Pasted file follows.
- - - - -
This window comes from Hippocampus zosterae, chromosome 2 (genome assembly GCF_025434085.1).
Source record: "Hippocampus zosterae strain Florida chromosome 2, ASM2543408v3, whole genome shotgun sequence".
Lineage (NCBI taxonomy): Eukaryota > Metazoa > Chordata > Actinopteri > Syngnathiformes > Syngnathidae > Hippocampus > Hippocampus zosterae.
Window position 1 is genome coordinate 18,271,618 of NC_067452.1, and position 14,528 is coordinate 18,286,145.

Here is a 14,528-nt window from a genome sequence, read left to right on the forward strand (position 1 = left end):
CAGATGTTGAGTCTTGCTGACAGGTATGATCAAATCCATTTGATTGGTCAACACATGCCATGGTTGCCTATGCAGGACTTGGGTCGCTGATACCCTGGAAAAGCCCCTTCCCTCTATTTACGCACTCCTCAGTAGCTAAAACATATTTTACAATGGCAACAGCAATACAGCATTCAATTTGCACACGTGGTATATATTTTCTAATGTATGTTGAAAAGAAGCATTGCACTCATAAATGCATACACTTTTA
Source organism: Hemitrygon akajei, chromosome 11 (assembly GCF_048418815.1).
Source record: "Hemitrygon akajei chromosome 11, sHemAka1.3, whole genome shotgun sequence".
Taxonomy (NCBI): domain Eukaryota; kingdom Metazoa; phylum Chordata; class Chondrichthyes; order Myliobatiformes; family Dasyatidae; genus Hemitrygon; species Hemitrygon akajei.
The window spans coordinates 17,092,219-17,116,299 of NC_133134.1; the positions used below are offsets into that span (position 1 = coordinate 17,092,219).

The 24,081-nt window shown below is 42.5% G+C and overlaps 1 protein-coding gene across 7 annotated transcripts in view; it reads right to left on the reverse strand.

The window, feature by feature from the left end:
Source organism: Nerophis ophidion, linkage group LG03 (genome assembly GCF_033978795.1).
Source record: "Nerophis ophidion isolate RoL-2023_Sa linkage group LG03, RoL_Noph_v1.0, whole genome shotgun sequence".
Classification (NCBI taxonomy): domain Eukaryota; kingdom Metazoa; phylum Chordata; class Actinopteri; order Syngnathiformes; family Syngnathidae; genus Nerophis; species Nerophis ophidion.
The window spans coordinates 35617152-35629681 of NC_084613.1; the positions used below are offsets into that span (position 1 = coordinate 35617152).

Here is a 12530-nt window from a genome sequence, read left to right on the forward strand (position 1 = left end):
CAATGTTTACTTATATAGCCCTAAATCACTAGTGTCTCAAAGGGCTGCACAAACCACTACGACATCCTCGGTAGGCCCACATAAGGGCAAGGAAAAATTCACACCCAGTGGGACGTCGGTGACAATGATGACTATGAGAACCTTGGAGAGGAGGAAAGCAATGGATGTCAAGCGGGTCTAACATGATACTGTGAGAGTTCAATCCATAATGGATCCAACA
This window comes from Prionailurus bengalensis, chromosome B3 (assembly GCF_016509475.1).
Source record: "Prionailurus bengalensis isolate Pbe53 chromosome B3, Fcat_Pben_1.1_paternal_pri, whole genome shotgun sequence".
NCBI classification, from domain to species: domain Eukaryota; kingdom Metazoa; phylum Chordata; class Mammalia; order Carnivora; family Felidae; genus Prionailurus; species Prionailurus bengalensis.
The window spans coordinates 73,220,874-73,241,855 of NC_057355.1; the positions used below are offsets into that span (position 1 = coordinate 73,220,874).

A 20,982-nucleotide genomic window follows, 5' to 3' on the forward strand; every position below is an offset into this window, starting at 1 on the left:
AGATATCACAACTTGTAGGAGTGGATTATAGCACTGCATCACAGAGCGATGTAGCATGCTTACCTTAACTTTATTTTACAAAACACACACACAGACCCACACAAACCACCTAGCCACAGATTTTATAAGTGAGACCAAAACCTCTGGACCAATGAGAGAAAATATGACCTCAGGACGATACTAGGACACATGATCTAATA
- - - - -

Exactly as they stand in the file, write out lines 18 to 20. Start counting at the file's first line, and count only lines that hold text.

CAATGTTTACTTATATAGCCCTAAATCACTAGTGTCTCAAAGGGCTGCACAAACCACTACGACATCCTCGGTAGGCCCACATAAGGGCAAGGAAAAATTCACACCCAGTGGGACGTCGGTGACAATGATGACTATGAGAACCTTGGAGAGGAGGAAAGCAATGGATGTCAAGCGGGTCTAACATGATACTGTGAGAGTTCAATCCATAATGGATCCAACA
This window comes from Prionailurus bengalensis, chromosome B3 (assembly GCF_016509475.1).
Source record: "Prionailurus bengalensis isolate Pbe53 chromosome B3, Fcat_Pben_1.1_paternal_pri, whole genome shotgun sequence".